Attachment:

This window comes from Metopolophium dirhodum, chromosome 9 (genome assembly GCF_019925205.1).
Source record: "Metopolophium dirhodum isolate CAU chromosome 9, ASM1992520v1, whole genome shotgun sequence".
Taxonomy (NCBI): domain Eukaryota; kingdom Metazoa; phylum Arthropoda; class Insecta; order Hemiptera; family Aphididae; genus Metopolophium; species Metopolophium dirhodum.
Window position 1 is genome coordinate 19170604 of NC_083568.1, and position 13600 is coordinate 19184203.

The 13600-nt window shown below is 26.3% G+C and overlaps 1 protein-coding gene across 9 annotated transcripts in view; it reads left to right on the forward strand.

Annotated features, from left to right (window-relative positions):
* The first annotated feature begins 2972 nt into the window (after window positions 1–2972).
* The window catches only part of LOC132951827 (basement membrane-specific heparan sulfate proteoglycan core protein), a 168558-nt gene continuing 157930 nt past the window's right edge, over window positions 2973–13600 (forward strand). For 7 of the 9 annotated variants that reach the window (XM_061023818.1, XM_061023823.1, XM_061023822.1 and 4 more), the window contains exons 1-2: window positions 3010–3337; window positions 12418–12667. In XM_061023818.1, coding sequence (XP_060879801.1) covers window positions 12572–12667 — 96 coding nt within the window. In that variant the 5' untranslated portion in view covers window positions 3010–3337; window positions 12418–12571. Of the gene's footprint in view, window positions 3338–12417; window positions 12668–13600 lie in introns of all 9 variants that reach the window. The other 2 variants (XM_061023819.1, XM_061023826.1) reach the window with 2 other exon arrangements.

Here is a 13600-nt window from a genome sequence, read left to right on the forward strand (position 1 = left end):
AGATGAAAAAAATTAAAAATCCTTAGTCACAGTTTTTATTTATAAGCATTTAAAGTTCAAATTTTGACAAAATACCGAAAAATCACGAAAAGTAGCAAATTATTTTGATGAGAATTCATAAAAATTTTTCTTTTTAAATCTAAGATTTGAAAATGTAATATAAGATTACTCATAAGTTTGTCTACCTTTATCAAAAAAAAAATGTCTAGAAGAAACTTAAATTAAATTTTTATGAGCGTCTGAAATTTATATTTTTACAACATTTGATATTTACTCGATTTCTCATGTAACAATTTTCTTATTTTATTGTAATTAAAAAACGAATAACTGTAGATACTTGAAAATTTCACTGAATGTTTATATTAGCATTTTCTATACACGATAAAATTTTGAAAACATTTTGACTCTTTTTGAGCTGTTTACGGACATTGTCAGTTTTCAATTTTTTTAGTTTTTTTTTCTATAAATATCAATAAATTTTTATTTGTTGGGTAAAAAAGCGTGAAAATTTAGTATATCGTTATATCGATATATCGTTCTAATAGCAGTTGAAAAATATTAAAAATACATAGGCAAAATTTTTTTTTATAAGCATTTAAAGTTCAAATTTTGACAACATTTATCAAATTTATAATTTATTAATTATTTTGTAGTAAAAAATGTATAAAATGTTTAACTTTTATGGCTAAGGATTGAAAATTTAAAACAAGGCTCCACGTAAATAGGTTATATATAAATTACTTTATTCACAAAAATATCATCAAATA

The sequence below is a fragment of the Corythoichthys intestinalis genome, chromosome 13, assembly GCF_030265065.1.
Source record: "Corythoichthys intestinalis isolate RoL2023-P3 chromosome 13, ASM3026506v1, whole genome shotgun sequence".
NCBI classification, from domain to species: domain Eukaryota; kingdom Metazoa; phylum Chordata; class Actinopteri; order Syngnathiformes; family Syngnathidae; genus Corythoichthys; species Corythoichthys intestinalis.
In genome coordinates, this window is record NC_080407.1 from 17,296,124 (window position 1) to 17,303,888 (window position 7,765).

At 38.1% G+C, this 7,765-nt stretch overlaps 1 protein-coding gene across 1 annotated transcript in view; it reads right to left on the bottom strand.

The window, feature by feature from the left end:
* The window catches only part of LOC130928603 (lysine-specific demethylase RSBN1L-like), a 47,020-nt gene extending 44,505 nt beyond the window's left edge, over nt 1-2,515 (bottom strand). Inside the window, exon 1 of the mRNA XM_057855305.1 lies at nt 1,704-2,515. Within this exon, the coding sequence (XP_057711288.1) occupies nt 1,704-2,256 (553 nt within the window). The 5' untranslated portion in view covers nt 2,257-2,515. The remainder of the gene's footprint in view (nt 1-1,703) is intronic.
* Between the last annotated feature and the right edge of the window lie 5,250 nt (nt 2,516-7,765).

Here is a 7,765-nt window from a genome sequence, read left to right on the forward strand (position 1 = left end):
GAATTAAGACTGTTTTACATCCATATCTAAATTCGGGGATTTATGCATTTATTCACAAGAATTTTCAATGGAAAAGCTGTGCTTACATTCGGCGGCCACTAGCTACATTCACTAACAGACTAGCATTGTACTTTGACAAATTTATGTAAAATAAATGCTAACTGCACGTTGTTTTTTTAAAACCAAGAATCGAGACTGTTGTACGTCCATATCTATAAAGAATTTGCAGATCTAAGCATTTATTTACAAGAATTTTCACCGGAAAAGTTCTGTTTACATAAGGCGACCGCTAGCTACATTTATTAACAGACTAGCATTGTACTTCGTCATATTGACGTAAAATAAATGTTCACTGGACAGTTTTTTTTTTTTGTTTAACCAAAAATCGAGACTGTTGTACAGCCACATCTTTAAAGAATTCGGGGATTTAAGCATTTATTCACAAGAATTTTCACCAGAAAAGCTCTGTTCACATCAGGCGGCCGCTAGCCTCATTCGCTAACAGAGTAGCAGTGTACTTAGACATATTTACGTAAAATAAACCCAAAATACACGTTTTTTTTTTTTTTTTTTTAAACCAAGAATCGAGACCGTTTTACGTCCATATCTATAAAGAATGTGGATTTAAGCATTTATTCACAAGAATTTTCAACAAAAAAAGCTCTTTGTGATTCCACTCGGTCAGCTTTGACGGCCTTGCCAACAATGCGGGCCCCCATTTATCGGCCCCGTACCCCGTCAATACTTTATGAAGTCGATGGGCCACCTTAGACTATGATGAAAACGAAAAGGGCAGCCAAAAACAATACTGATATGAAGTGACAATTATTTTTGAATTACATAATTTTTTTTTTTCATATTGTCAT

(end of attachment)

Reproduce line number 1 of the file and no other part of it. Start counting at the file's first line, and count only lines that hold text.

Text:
This window comes from Metopolophium dirhodum, chromosome 9 (genome assembly GCF_019925205.1).